"No Return To The Old Normal In The Foreseeable Future":WHO Chief

Without naming the countries, the WHO warned that the pandemic will only get worse if the leaders do not communicate properly

Tedros Adhanom Ghebreyesus, Director General of the World Health Organization announced that with the current pandemic, "there would be no return to the old normal in the foreseeable future' in a press conference on Monday. He warned leaders to follow the examples of countries that handled the pandemic in a phase-wise manner. Without naming any countries, he hinted that some leaders were headed in the wrong direction in terms of handling the fight against COVID-19.

In the weekly press conference, the director general appreciated countries that have managed to control this outbreak but also forewarned other countries to not take the pandemic lightly. His address came a day after 2,30,000 new cases of COVID-19 were reported globally on July 12, the highest one-day spike witnessed so far. According to the WHO data, 80% of these cases come from the top 10 countries, of which India ranks third. Half of the cases globally come from the United States of America (over 33 lakh cases) and Brazil (over 18 lakh cases) which are the current epicenter of transmission. India with over 9 lakh cases and Russia with over 7 lakh cases rank third and fourth in the global weightage, according to a COVID-19 tracker by Johns Hopkins University.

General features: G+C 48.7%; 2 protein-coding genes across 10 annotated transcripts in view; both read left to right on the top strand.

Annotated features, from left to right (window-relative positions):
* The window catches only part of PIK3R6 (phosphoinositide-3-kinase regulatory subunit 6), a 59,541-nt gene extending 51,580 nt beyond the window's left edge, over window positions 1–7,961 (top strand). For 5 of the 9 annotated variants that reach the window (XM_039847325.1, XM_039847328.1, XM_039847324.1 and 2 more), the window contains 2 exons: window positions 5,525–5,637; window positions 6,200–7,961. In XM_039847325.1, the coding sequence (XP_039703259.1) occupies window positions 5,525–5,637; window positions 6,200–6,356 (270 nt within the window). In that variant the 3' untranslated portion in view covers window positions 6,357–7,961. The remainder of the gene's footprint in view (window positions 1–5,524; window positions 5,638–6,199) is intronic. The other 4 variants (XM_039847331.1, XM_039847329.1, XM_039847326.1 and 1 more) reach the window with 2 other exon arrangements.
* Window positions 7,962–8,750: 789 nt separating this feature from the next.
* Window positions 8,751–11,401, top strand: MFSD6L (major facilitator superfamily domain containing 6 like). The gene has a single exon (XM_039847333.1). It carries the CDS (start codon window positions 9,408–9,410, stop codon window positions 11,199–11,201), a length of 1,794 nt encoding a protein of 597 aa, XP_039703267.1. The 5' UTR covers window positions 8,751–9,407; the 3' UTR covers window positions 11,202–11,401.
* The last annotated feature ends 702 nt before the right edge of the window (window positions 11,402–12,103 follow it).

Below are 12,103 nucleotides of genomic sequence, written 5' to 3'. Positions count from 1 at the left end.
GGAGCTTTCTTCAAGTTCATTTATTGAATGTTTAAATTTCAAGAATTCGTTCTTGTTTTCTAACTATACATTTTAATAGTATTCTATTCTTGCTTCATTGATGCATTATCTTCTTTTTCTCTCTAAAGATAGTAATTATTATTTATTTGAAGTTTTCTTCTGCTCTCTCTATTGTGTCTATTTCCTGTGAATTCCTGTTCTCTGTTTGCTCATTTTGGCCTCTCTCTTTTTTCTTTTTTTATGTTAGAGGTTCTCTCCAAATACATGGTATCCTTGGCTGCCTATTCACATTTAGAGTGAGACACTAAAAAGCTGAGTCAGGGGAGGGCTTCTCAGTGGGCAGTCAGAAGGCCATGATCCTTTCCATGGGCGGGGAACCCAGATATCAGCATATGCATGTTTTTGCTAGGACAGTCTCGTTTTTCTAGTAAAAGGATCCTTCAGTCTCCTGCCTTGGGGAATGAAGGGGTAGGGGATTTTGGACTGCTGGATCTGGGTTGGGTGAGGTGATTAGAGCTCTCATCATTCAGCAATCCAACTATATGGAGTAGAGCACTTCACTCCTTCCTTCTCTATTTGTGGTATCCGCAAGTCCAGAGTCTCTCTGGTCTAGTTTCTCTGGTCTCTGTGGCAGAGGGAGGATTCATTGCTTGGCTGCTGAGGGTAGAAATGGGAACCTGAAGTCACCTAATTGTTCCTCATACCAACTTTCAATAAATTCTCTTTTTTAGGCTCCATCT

The director general, without taking names, held a few countries accountable and moving towards the wrong direction. He chastised leaders for spreading mixed messages which were only accumulating distrust. Acknowleding the presence of other social and economic challenges, he stated that there is no shortcut to this pandemic.

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Ghebreyesus further added that this situation will only get worse if leaders do not communicate clearly with their citizens. The need of the hour is to develop a comprehensive strategy to tackle the virus and curb its transmission, he emphasised. Citizens should also equally be responsible for following basic public health norms like physical distancing, hand washing, wearing masks, coughing etiquette and staying at home when sick to manage this pandemic.

He even mentioned about the ongoing race for developing a vaccine for the virus while emphasising that "we need to focus on using the tools we have now to suppress transmission and save lives". In its latest draft landscape of COVID-19 vaccines, the WHO says there are 160 vaccines at dfifferent stages of development. While 23 are currently under the different phases of clinical trials on humans, around 137 are still being tested on animals.

There is still hope to control the disease, Ghebreyseus said, if all countries followed a roadmap. "It is never too late to take decisive action" if all countries focused on curbing transmission, community participation led to changes in individual behaviours, and comprehensive, feasible strategies were designed and adopted by strong governments.

Leaders of countries struggling with the virus should learn from the countries that controlled the virus by rapid action by finding, isolating, testing, and contact tracing since the first cases. He also appreciated the European countries which brought their major outbreaks under control through the combination of effective leadership and citizens following hygienic public health behaviours.

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